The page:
Who is God?– Part Seven

Who is God?– Part Seven October 3, 2020

BEN: Particularly fascinating is what you say about John 1.51 compared to the Jacob at Bethel story. You point out that Jesus is saying he is the staircase to heaven, the means into an intimate relationship with the Father. But he is also somehow like the pole with the snake that Moses lifted up. I would imagine that these two concepts were very difficult for Gentiles not educated in the OT to understand. Both images seem to convey Jesus is a means to an end— a love relationship with God the Father. Yes? But at least the former image suggests Jesus is not merely the staircase to heaven, but in fact the temple, the locus of God’s presence while he was on earth. But the phrase ‘the Word took on flesh and tabernacled among us’ has conveyed to many the idea of Jesus’ temporary direct divine presence on earth during his lifetime. Help us unpack these complex ideas.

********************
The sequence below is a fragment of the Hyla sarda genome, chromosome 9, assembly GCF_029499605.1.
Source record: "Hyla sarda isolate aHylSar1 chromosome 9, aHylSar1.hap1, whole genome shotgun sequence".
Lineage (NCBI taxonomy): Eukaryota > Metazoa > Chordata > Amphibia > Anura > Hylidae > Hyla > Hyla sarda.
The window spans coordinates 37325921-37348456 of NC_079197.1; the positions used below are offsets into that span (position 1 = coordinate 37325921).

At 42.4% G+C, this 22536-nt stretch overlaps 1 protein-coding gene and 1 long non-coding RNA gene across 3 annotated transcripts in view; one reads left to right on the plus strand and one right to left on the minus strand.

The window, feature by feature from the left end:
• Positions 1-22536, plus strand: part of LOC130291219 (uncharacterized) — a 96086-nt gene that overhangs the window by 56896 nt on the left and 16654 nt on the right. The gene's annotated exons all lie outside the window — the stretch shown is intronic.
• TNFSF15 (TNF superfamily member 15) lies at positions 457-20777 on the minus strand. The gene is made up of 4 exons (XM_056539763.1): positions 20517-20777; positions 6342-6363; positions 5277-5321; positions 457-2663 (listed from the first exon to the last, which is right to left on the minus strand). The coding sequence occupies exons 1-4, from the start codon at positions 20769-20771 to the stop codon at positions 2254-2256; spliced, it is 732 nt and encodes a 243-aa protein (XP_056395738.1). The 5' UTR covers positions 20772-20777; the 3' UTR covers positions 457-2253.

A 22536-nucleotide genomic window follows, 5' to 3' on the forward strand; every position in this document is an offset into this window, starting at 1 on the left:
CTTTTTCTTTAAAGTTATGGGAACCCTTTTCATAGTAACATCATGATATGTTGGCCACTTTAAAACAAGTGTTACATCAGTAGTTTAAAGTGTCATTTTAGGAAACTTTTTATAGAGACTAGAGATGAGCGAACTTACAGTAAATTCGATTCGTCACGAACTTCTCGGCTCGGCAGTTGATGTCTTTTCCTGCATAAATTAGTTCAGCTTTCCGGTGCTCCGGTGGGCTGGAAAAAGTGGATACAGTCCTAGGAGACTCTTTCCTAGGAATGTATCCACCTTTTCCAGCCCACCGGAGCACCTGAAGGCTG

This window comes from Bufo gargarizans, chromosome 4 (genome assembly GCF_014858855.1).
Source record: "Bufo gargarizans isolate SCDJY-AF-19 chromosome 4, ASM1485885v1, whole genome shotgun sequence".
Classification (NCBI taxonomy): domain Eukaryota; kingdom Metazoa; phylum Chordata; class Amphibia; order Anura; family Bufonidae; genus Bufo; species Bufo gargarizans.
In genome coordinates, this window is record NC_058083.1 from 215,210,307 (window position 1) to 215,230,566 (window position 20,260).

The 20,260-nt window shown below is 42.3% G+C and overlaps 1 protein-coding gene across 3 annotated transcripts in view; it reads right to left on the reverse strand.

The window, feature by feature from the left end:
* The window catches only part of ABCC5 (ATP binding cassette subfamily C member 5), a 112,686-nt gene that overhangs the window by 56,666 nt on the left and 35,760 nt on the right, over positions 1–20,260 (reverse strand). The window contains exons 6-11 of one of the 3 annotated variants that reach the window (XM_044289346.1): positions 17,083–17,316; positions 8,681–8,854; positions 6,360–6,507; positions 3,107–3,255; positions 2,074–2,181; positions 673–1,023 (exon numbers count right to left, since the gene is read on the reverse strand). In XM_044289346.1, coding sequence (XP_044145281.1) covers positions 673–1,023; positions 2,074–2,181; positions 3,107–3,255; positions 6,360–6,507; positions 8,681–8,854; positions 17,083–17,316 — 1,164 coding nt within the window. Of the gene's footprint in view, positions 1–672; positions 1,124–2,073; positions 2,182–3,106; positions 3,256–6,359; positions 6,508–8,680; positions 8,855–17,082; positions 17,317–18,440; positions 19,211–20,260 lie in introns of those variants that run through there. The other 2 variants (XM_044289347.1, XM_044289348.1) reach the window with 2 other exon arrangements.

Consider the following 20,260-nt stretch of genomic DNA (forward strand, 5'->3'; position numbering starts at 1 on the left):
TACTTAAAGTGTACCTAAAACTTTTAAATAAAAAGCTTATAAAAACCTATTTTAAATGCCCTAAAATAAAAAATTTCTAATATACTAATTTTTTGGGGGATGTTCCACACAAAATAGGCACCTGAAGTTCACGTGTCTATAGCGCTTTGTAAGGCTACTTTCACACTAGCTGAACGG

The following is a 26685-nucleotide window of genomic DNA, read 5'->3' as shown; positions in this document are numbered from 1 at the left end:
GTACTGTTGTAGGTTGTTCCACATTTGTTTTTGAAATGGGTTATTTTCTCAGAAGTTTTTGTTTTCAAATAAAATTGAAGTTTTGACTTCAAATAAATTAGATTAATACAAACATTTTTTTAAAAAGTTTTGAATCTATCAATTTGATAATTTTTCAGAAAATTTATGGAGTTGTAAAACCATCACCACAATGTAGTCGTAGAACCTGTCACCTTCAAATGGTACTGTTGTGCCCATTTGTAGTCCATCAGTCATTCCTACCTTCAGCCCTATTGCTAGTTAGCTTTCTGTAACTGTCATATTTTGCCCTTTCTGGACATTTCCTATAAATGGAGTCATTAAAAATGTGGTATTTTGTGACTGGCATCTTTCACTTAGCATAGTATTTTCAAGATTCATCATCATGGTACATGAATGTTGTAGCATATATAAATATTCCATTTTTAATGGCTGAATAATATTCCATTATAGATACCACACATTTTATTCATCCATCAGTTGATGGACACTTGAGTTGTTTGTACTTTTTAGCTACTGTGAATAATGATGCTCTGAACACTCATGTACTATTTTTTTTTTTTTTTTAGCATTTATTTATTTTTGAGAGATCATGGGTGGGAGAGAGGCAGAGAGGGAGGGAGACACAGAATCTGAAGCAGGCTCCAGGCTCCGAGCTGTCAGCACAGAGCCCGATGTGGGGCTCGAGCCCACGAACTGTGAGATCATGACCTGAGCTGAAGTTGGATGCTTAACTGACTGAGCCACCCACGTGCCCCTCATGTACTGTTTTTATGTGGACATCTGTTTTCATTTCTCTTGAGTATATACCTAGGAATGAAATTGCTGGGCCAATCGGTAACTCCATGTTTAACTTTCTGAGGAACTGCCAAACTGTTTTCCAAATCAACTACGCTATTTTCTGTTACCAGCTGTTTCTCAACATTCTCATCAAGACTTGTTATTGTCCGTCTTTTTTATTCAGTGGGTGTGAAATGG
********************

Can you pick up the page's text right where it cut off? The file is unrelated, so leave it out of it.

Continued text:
RICHARD: Jesus as the new temple is undoubtedly a major theme in the Gospel of John. But, though it is tempting to find it in 1:51, I think that it would complicate the image too much. Jesus would have to be both the staircase and the place Bethel. Images become ineffective if we make them too multivalent. And Jesus doesn’t have to say everything at once! So I think 1:51 is the first of the many cryptic references to the cross and exaltation of Jesus in the early chapters of John. Jesus is “lifted up” to join earth and heaven, like the ladder in Jacob’s dream. The fact that the verbal echo of Genesis 28 is “the angels ascending and descending” indicates that it’s the communication between earth and heaven that is the theme. Jesus as the staircase here is a parallel image to Jesus as the “way” (road) to the Father in John 14. The bronze serpent is also an image of the cross and exaltation: Jesus is “lifted up” like the snake. It doesn’t bother me that you would have to know the OT well to understand these images. Gospels were written to be read in community and everywhere there were some people (especially Jews, of whom there were some in most Christian communities) who would study the Gospel and share their more expert understanding with others. I’m quite sure that John wrote a Gospel that could be studied with the same intensity as he and other Jewish exegetes studied the Hebrew Bible. At the same time, the major images of the Gospel all have a level of easily appreciated meaning for everyone: wine, water, shepherd and sheep, etc.

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